If correctly seasoned, a nice steak will have a crispy exterior and a tender inside. The technique for marinating a steak involves precise time and uniform coating of the meat.

When marinating your steak, you’ll use a combination of spices and oils to create a flavorful marinade. I hope that this article will help you find an answer to your query, “Should you add oil on the steak before grilling?”

Should I Put Oil on the Steak Before Grilling?

Oil is brushed over the steak before grilling because it aids in increasing the temperature on the surface of the meat from the heat source, resulting in a faster and better sear; to “lubricate” the steak; to maintain maximum moisture, and to make it more tender when cooked.

How to Choose the Best Oil for Grilling Steak

Before making your final choice, let’s talk about a few factors you should know when choosing an oil for cooking your steak. There are a few things to watch and a few kinds of oil that we don’t suggest using in particular.

Before we get started, let’s talk about the oils you shouldn’t use.

Olive oil, extra-virgin olive oil, and conventional vegetable oil have low smoke points compared to other cooking oils. They often vary between 300 and 350 degrees Fahrenheit, which is just not hot enough for steak and may easily result in problems with burning oil, which will damage the taste of your steak.

Now, here are some of the aspects that you should consider.

1. Levels of Smoke Point

If you are frying, grilling, or searing steak, the smoke point of the oil you use is highly essential to consider! Unfortunately, this will happen when you are far into your cooking and inundated with smoke.

The problem is, it doesn’t only impact the air quality; it also affects the taste of the meal you’re cooking! You will want to use an oil with a high smoke point for this project (above 400 F).

Seed oils, plant oils, nut oils, and even extra light olive oil are some of the finest choices in this category of oils and fats.

Raw meat on a metal pan, with some spicy seed oil and a basting brush on the side.

2. Ingredients

Ingredients may make a difference in the outcome. Pure oils are always the best choice, in our opinion. For starters, if there are many additional components or processing, the smoke point may be adversely impacted (lowered).

The components may influence the taste and the health, and nutritional value of the oil. If you are concerned about your health, we suggest that you search for clean and natural alternatives. What’s the point of ruining something already good?

3. Variety

There are certain particular oils that we have provided you for certain circumstances that we believe would work best in those situations. However, you should be conscious that most of these choices are very flexible and will work for just about any type of cooking you may be employing.

We want you to take away from this because the tastes and smoke points of various kinds of oil may differ, so keep this in mind when you make your selection.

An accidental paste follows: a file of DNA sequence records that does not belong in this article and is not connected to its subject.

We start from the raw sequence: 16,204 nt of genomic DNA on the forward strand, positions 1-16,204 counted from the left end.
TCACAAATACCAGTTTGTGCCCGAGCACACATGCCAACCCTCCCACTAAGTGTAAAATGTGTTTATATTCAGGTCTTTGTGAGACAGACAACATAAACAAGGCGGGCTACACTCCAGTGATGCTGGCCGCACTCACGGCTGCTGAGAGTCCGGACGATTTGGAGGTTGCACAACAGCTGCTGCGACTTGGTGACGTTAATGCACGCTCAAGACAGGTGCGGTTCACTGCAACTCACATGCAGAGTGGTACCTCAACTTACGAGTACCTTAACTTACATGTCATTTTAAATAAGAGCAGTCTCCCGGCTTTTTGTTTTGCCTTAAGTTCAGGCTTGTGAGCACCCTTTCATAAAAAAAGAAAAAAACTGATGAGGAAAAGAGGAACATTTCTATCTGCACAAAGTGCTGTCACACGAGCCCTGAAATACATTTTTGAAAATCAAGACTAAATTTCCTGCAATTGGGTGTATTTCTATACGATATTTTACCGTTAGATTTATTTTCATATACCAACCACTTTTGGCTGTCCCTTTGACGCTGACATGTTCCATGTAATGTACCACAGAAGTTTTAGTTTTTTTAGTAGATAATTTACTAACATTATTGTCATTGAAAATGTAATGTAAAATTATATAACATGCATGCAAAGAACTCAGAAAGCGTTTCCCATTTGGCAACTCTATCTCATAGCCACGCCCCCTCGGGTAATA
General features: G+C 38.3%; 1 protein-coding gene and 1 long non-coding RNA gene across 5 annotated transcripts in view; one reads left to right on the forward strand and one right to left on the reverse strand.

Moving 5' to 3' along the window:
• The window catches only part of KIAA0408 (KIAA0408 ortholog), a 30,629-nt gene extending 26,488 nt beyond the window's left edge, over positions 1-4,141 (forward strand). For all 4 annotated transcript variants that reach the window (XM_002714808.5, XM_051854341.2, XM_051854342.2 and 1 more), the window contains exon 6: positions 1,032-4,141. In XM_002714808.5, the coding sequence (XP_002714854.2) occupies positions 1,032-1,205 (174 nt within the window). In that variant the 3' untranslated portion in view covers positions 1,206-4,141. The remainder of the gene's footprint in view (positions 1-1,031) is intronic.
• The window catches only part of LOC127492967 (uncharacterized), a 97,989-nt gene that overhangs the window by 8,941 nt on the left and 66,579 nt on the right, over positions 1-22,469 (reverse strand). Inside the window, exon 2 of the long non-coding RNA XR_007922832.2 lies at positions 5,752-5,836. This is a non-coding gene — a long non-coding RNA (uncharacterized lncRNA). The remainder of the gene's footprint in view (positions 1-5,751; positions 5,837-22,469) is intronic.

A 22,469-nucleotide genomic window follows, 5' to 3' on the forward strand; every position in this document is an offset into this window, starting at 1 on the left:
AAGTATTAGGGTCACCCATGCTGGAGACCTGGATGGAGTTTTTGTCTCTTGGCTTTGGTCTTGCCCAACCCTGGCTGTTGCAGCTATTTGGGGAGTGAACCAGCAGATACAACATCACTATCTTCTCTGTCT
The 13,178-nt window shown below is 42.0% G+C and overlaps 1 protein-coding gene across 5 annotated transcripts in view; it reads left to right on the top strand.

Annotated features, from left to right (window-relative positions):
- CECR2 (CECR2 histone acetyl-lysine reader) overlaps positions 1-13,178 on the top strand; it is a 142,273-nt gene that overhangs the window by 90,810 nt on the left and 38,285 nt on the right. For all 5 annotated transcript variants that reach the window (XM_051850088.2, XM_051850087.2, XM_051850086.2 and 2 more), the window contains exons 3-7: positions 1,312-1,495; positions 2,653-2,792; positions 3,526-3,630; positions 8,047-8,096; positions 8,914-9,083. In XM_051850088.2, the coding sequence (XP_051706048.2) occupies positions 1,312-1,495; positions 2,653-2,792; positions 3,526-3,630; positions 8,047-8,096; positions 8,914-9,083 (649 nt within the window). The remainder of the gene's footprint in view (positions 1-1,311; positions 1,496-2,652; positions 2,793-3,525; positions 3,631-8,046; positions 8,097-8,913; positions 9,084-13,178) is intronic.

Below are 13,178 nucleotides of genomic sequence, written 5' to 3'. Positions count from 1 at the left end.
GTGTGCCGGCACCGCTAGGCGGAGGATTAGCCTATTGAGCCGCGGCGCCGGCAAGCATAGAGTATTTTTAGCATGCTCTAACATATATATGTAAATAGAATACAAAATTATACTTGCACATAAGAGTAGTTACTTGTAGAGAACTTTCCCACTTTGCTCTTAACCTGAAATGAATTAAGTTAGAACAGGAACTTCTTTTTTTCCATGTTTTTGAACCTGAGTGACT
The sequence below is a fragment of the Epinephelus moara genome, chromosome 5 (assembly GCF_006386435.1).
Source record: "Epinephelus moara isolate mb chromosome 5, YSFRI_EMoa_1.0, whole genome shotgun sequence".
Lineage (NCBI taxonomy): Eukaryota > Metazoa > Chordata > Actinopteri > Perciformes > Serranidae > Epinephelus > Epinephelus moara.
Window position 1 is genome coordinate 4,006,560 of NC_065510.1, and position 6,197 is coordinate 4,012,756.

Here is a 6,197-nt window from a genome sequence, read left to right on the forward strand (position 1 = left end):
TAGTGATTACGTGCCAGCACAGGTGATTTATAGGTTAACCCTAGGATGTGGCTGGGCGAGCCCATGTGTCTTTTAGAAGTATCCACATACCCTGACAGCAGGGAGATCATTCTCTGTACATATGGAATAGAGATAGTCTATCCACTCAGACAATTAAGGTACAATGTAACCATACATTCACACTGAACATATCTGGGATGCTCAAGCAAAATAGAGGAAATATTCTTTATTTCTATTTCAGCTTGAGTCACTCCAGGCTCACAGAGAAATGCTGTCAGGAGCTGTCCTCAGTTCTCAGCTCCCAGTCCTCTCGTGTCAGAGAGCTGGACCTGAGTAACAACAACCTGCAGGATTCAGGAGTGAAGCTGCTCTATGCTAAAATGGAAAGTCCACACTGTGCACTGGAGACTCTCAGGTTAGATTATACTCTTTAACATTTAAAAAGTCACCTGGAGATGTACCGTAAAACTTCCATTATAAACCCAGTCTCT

When to Season Steak Before Grilling?

Seasoning the steak with salt and pepper at room temperature 40 minutes before grilling will result in the most delicate tasting steak possible. If feasible, let your seasoned steak marinate in the refrigerator overnight to get the best taste. 

If you leave it for a lengthier period, the steak’s tissues may reabsorb the salty brine. For those who don’t have 40 minutes to spare, you should season your steak while it’s still at room temperature before cooking it.

The outer coating of salt aids in the creation of a brown, crusty surface while searing the meat. Allowing the salt to remain for a few minutes causes puddles of water to form on the surface, which reduces the quality of your meat. Most chefs agree that Kosher salt is the most acceptable option for seasoning steak, just in case you were curious about this.

A well-seasoned and marinated steak being prepared for grilling.

Before Grilling, Should You Marinate Your Steak?

While marinating your steak is not required, it may enhance the taste of your steak by imparting certain distinct characteristics that are complementary to specific meals.

For example, in the case of an Asian-inspired meal, you may wish to employ a soy sauce marinade to add genuine aromatics to your preparation. Some individuals also swear by marinating tiny pieces of beef for use in kabobs, which they say are excellent.

You should be conscious that there are trade-offs when marinating your steak, however, before you begin. While marinades enhance the taste of your steak, they will make it difficult to get a crispy brown crust on the surface of the steak.

Additionally, marinades take much longer to penetrate your meat than a conventional salt rub. If you marinate your steak for many hours in the fridge, your marinade will only permeate the exterior layers of the meat.

Your taste preferences influence the decision to marinate a steak, the meal you’re preparing, and the cut of steak you’re using. However, you can use marinades for special meals that need more taste, while most chefs suggest an essential salt and pepper rub for all types of steak.


1. What kind of oil do you put on the steak before grilling?

Nut oil, canola oil, and extra light olive oil are all excellent choices for grilling or frying steak because they all have high smoke points (above 400 degrees). In general, the higher the smoke point of an oil, the lighter the color of the oil is.

2. Why do chefs put butter on steak?

The addition of butter to steak enhances the dish’s richness while also softening the charred surface, making the meat tender. On the other hand, an excellent steak butter should improve the taste of the steak rather than hide it.